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[casi] Bill Vann: "US prepares military repression in Iraq"

Job-less and money-less Iraqis have now also been
'liberated' from their food rations. Bremer has just
put 30,000 government workers out of a job, and
disbanded Iraqi soldiers are still left in limbo.

Hospitals are filled with sick children suffering
from diarrhea. Typhoid is becoming epidemic. And
antibiotics and other drugs are running out. Sewage
plants, patched together after US bombings, can't
operatate because there is no power.

Tension is mounting. Resistance if growing...

We must do something from outside,



Faced with growing resistance
US prepares military repression in Iraq

By Bill Vann
30 May 2003

Backing off from earlier promises to quickly scale back
the US military force presently occupying Iraq, the
Pentagon has announced that it will instead increase the
number of troops deployed in the country and
indefinitely postpone the scheduled departure of key
combat units.

The decision was taken in the face of mounting Iraqi
guerrilla attacks on US forces that have claimed the
lives of as many as a dozen American soldiers over the
past week and left dozens more wounded. In response, the
Pentagon is preparing a military campaign aimed at
suppressing resistance to the US occupation.

US military commanders have blamed the mounting wave of
attacks on what it claims are "holdouts" from the Saddam
Hussein regime, thereby setting the stage for a ruthless
crackdown. Independent observers inside the country,
however, have reported broad popular support for the
resistance and link it to intensifying anger over the
disintegration of Iraqi society in the wake of the
illegal US invasion.

"The war has not ended," Lt. Gen. David McKiernan, the
commander of US-British forces, said at a press
conference in Baghdad Thursday. "Decisive combat
operations against military formations have ended, but
these contacts we're having right now are in a combat
zone, and it is war, and they are members of (Hussein's)
regime that must be removed."

On the day that the US commander spoke, another US
soldier was killed, this time by a rocket-propelled
grenade fired at a convoy traversing one of the main
US supply routes.

McKiernan announced that the Army's Third Infantry
Division, which had been scheduled to return to the
United States in June, would remain in Iraq
indefinitely. "If we need to apply some of the combat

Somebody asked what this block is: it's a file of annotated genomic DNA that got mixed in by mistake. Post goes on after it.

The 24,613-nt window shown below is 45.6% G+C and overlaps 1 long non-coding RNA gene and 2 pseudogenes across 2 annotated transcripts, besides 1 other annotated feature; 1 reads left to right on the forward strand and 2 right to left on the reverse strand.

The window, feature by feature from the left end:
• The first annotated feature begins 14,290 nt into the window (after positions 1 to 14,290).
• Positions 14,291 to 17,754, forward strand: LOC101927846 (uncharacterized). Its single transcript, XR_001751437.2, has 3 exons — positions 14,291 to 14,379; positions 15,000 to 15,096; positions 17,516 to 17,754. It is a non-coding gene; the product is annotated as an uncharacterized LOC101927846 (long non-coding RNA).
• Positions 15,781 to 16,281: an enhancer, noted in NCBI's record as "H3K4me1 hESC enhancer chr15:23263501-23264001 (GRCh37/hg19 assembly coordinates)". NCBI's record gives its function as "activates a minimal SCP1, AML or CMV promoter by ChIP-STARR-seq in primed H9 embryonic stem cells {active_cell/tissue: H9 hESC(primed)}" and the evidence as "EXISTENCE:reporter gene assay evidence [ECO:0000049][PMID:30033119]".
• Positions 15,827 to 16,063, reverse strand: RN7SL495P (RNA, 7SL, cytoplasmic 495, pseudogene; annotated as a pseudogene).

power of the Third Infantry Division elsewhere in Iraq,
we will certainly not hesitate to do that," the US
commander said.

He indicated that the combat unit, which played the lead
role in the murderous race to Baghdad, will likely be
sent to Fallujah, 45 miles west of the Iraqi capital,
where US occupation forces have faced growing
resistance. Two US soldiers were killed and nine others
wounded there early Tuesday, when Iraqis opened fire on
a US checkpoint. The city of more than a quarter million
people has been seething since American troops gunned
down demonstrators protesting the commandeering of a
local school for a military headquarters. At least 18
unarmed civilians were killed in a pair of back-to-back
protests last month.

During the attack on Tuesday, a helicopter brought in to
evacuate the wounded was badly damaged. The army claimed
that this was the result of an accident, but the Al
Jazeera television network interviewed witnesses who
said that the aircraft was shot down by the attackers.

In two incidents the day before, two US soldiers were
killed and four wounded in attacks in Baghdad and north
of the city. And on Sunday a soldier died when the
Humvee in which he was traveling was hit by an explosive
placed along the highway. Two US military policemen were
badly wounded on Tuesday when the Iraqi police station
they were manning was struck by a rocket-propelled

Al Jazeera, meanwhile, reported that four American
soldiers were killed when gunmen shot down a helicopter
in Al Anbar province. The Pentagon has denied the

Bush's image vs. Iraqi reality

A full month after President Bush strutted onto the deck
of the USS Abraham Lincoln in a navy flight suit to
announce that "major combat operations in Iraq have
ended," and proclaim the US military's "mission
accomplished," there are growing indications that the
US is on the brink of a ferocious colonial-style war in

Last month, the Pentagon outlined a plan for a rapid
scaling back of the US military presence, reducing it to
70,000 troops by September. It now appears that at least
three times that many US soldiers will be kept in the
region for the foreseeable future. At least 160,000 US
and British troops are now deployed in Iraq, with
another 90,000 support troops operating out of Kuwait
and Qatar.

Reports from Iraq indicate broad popular support for the
acts of resistance against US occupation forces. The